China against video games: you can only play three hours a week
China continues its war against online video games and has just passed a law that allows minors to play only three hours a week, no more than one hour a day and only on weekends. According to official statements, this law would serve to “effectively prevent the addiction of minors to online games”, a very widespread problem in China and that the state has been trying to fight for many years now.
China and video games: you can only play three hours a week
Despite the numerous initiatives aimed at making this law effective, it must be said that controlling the hours spent by minors on video games is not as simple as it seems. To make it easier to implement the new legislation, China intervened directly on national software houses, who will have to actively work to limit the access of minors to their servers. This control should be done through the use of a real name and facial recognition.
Simultaneously with these measures, the press and administrations were required to strengthen “the supervision and inspection of the implementation of relevant measures to prevent minors from engaging in online games and to deal with video game companies that have not strictly implemented them in compliance with laws and regulations “. Words that seem to refer to more than a limit a real ban.
These rules, according to the official version, should favor a healthy physical and mental growth of minors, but it is difficult not to read a under text of prohibition more or less evident. On the other hand, China is not new to this kind of operation.
Until now, Chinese users under the age of 18 were allowed to play online on weekdays for up to 90 minutes, with no connection after 10pm and before 8am.. Drastic and apparently quite counterproductive measuresgiven the great influence of several Chinese software houses in the mobile video game market.
This new set of restrictions doesn’t exactly come as a surprise. The antagonism towards video games of the Chinese Party is there for all to see and, to be fair, that many Chinese young people have a video game addiction problem is certainly true. Nevertheless, the drastic measures introduced from above only exacerbate the situation.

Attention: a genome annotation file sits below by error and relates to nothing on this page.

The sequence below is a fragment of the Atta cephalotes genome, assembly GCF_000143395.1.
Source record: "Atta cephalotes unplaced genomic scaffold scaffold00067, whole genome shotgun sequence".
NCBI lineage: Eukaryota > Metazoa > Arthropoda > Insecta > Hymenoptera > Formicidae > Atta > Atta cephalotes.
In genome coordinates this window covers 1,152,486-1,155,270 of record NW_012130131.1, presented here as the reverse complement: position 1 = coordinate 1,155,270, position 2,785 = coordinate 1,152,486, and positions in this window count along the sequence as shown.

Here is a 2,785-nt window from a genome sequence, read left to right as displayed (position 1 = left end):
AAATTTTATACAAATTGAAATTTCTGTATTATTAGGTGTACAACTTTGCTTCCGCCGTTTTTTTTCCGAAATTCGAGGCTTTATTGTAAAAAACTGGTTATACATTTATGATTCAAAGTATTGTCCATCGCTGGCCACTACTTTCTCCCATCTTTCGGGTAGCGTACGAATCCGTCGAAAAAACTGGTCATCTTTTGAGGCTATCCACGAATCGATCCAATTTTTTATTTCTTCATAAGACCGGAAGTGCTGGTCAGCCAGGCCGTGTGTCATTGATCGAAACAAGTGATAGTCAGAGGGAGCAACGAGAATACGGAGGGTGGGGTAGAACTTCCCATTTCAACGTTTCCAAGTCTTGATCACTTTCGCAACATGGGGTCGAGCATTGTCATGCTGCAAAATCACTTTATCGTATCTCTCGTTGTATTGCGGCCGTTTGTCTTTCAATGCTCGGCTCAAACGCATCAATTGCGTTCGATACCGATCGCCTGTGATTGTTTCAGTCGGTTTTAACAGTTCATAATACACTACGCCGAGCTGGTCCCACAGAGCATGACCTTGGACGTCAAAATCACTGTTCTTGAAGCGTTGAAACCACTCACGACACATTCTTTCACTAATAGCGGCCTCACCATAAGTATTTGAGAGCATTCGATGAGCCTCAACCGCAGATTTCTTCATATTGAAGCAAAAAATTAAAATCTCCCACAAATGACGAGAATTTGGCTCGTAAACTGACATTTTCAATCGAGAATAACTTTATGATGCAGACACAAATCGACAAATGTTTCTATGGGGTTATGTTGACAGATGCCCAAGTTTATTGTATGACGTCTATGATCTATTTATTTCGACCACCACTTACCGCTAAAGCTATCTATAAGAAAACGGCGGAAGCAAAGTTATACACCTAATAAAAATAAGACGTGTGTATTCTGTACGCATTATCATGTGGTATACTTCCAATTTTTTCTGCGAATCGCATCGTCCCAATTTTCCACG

A counterproductive strategy?
Within this panorama, it does not help that China is the first market in the world for mobile video games, with a revenue of 36 billion dollars in 2020 and more than 740 million gamers across the country. With such a high concentration of more or less passionate gamers it is difficult to keep the phenomenon at bay as the government would like and it is no coincidence that various tricks have already been found.
It therefore sounds very strange that on the upper floors they are trying to obstruct a market so vehemently that, on balance, it makes a lot of the fortune of the country. In this regard, it is impossible not to quote the words of the newspaper affiliated with the official news agency Xinhua, who had defined them as “opium of the spirit”. The companies for their part will be subjected to 10% and 20% taxesas well as having an obligation to monitor users via facial recognition.
It is difficult to imagine that this strategy of increasingly stringent bans will prove effective in the long term. The video game market is too important for the country to be sidelined and, despite the sanctions, Tencent and NetEase remain the two leading companies in the mobile sector. For the moment these giants have taken an accommodating position, also because the public of minors constitutes a small part of their income, but if the limitations were to become more stringent it is possible that the situation could become more severe.
On the other hand, China appears to be very concerned about the expansion of the country’s technology sector, which could gain a great deal of power for companies by creating space and means that could lead to the generation of dissent towards the Communist Party. Which puts the government’s alleged concern about players’ mental health in a completely different light.